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Eliza Ruhamah Scidmore

Alaska explorer, journalist, and conservation advocate

Eliza Ruhamah Scidmore

  • Journalist, travel writer and friend of John Muir and his wife Louie.

  • Eliza Scidmore visited Alaska for the first time in the summer of 1883, inspired by John Muir's reports of his Alaska explorations in 1879 and 1880. She and her fellow passengers on the Idaho became the first tourists in Glacier Bay.

  • Scidmore wrote the first book-length travelogue on Alaska, Alaska: Its Southern Coast and the Sitkan Archipelago (1885) as well as a more comprehensive guidebook (1893), among the 7 books she would write. Mount Ruhamah and Scidmore Glacier and Bay are named for her.

  • Scidmore wrote several letters to John Muir and his wife and visited them in Northern California. Their mutual friends included Jeanne Carr, Capt. Calvin L. Hooper, and Harry Fielding Reid.

  • In 1892 Scidmore became the first female board member of the National Geographic Society. Her articles in National Geographic included one defending John Muir as the "discoverer" of Glacier Bay.

  • An early proponent of conservation, Scidmore wrote for the influential magazine The Century on the country's new system of national forest reserves. See "Our New National Forest Reserves" by Eliza Ruhamah Scidmore The Century Magazine, September 1893, pp. 792-796.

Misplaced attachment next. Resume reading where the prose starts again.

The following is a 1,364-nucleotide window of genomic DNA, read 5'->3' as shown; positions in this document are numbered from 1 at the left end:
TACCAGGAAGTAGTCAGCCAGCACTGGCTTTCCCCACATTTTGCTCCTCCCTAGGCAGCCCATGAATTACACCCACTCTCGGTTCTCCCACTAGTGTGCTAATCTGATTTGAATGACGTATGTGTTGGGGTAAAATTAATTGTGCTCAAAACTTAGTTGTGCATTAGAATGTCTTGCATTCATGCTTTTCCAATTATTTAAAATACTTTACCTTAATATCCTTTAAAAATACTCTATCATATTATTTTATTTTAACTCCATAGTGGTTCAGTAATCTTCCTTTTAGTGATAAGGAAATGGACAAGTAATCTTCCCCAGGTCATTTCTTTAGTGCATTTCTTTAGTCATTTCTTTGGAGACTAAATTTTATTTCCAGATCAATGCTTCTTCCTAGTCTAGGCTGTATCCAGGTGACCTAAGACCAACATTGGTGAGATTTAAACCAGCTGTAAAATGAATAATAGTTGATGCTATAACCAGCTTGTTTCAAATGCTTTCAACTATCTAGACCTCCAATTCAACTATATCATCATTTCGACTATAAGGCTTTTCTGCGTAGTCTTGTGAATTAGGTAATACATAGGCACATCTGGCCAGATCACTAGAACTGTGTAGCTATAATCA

• An extensive world traveler, she had deep knowledge of the Far East and wrote books on Japan, Java, China and India.

  • In her best-known legacy, Scidmore introduced the idea of planting Japanese cherry trees in Washington and helped make it a reality in 1912 by enlisting the support of First Lady Helen Taft.

  • In 1928 she died in Geneva, Switzerland at the age of 72, but was buried with her mother and brother in Yokahama, Japan.

  • For more information, see the blog entry "Eliza Scidmore Joins John Muir Website" in this website of Eliza Scidmore's biographer Diana Parsell.

- Diana Parsell

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